There is more to the appearance of a blackbird than the color black. In full sunlight, the male's glossy combination of black, dark blue, and shimmery green feathers is revealed, whereas females appear to be brown. These birds are approximately eight to ten inches long, with a fairly long tail that is balanced with a full body, round head, and long, thick beak. Red-winged blackbirds are easily identified by the red and yellow patch on the shoulder area of the male's wings. Females are a mottled brown and white, with white being the predominant color on their undersides. Red-winged blackbirds are about eight and a half inches long.
Common in the west, the prolific blackbird has expanded its territory eastward to the Great Lakes region. They can thrive in many different environments, including fields, farms, prairies, wooded areas, mountain meadows, and more. They have also adapted to living in urban centers populated by people. Red-winged blackbirds are among the most prevalent birds in the country, found coast- to -coast.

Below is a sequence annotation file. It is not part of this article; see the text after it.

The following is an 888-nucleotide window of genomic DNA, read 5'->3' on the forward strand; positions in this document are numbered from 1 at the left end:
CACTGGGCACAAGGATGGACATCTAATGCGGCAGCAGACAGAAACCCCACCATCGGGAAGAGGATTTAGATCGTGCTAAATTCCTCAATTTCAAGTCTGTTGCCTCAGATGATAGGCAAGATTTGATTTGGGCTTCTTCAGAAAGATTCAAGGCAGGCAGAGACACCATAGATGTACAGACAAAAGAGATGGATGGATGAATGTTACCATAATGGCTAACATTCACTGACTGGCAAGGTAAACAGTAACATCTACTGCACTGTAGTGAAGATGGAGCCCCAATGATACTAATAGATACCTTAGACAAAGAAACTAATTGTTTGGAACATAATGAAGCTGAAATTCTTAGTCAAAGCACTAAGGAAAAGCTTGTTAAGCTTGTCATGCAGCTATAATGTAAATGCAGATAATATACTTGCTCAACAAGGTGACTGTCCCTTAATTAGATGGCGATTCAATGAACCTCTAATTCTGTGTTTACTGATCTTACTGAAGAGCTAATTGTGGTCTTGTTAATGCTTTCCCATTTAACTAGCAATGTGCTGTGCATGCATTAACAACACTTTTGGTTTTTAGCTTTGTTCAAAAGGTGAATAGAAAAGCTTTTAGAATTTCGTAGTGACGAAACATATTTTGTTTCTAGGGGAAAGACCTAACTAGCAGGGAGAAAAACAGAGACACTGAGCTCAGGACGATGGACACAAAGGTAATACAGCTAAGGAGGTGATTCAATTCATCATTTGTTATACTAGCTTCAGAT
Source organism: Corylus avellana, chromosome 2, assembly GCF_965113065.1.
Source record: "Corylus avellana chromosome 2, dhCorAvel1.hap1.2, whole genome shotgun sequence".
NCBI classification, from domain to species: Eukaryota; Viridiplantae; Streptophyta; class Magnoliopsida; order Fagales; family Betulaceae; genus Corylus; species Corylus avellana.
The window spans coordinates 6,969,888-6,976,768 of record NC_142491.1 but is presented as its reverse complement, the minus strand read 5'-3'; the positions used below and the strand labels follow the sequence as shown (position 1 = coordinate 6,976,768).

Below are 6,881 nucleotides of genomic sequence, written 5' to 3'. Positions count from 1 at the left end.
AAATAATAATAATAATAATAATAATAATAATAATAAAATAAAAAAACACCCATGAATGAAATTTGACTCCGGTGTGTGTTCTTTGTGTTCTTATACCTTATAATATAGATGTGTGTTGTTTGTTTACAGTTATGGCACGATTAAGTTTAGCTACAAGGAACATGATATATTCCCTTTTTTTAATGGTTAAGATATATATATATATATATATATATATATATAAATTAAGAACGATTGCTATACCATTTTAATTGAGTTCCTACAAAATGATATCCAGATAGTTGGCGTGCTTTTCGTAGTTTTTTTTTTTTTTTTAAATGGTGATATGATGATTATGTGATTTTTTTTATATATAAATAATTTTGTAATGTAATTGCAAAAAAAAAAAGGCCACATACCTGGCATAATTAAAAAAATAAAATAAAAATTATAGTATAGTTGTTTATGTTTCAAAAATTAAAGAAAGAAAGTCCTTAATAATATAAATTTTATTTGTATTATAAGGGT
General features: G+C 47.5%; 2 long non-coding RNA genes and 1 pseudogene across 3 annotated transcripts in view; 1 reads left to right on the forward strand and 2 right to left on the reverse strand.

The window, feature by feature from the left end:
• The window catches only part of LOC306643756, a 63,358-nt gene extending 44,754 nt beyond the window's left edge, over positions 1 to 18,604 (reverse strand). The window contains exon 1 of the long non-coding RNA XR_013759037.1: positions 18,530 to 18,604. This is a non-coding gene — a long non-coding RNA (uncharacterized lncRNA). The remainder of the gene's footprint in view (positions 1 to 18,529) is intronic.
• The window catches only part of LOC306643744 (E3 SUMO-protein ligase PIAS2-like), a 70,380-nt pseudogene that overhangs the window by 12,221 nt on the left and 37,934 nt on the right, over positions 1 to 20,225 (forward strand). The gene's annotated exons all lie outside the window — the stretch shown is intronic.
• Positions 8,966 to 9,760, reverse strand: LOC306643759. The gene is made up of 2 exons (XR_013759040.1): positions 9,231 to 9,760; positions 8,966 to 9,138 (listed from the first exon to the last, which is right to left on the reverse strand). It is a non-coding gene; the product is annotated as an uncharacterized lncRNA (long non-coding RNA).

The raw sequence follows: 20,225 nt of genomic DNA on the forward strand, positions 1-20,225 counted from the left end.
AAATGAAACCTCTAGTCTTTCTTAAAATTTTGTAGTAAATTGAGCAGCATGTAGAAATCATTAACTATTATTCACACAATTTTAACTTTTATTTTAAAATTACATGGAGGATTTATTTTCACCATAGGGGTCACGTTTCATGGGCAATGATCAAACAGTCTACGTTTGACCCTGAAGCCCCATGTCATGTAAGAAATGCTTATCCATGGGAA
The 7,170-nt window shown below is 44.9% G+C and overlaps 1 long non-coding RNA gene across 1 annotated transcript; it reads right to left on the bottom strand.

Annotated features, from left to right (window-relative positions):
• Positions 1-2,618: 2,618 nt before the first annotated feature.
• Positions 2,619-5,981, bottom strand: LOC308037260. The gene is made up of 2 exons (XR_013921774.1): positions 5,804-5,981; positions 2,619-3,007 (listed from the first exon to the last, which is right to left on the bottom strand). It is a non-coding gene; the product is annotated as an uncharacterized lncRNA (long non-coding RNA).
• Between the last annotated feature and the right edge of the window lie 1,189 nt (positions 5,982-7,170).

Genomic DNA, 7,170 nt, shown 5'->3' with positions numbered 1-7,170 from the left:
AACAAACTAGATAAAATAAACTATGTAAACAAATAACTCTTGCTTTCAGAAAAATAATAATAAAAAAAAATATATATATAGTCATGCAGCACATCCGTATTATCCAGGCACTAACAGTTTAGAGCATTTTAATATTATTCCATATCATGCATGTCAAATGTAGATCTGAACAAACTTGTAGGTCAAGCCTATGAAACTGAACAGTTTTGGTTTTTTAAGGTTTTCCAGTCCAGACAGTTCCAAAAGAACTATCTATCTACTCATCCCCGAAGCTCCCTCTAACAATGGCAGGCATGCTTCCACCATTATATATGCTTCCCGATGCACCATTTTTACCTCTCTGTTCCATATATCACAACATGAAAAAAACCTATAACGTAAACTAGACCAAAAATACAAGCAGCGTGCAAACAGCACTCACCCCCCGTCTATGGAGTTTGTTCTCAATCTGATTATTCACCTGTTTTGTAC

These pests sometimes roost in large numbers near homes and buildings, creating significant droppings and noise. High concentrations of waste lead to odor and health concerns. The acidity of blackbird feces can even damage buildings. These infestations also create competition for food with other bird species, sometimes driving diversity away from an area. To identify and keep blackbirds in check, property owners should call a professional removal service like Critter Control for expert wildlife management.